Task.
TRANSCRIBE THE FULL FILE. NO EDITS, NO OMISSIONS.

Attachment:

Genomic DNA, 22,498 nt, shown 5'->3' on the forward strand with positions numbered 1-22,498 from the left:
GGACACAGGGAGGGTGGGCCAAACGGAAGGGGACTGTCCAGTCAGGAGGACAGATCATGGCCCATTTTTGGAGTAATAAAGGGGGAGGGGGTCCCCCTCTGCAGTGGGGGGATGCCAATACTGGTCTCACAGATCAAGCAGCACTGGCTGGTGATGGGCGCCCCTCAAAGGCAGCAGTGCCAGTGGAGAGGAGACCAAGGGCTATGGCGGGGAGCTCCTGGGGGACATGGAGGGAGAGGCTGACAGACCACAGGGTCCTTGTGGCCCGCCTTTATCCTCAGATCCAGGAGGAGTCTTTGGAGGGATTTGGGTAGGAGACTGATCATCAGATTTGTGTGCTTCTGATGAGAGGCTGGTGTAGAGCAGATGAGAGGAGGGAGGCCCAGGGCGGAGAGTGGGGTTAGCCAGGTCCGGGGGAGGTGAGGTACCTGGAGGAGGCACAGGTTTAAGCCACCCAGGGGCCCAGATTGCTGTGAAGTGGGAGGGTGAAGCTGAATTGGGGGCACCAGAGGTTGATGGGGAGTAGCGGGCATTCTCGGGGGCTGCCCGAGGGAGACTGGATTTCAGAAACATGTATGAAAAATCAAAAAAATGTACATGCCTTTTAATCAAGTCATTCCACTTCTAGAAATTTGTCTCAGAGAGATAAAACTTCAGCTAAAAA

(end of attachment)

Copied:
Genomic DNA, 22,498 nt, shown 5'->3' on the forward strand with positions numbered 1-22,498 from the left:
GGACACAGGGAGGGTGGGCCAAACGGAAGGGGACTGTCCAGTCAGGAGGACAGATCATGGCCCATTTTTGGAGTAATAAAGGGGGAGGGGGTCCCCCTCTGCAGTGGGGGGATGCCAATACTGGTCTCACAGATCAAGCAGCACTGGCTGGTGATGGGCGCCCCTCAAAGGCAGCAGTGCCAGTGGAGAGGAGACCAAGGGCTATGGCGGGGAGCTCCTGGGGGACATGGAGGGAGAGGCTGACAGACCACAGGGTCCTTGTGGCCCGCCTTTATCCTCAGATCCAGGAGGAGTCTTTGGAGGGATTTGGGTAGGAGACTGATCATCAGATTTGTGTGCTTCTGATGAGAGGCTGGTGTAGAGCAGATGAGAGGAGGGAGGCCCAGGGCGGAGAGTGGGGTTAGCCAGGTCCGGGGGAGGTGAGGTACCTGGAGGAGGCACAGGTTTAAGCCACCCAGGGGCCCAGATTGCTGTGAAGTGGGAGGGTGAAGCTGAATTGGGGGCACCAGAGGTTGATGGGGAGTAGCGGGCATTCTCGGGGGCTGCCCGAGGGAGACTGGATTTCAGAAACATGTATGAAAAATCAAAAAAATGTACATGCCTTTTAATCAAGTCATTCCACTTCTAGAAATTTGTCTCAGAGAGATAAAACTTCAGCTAAAAA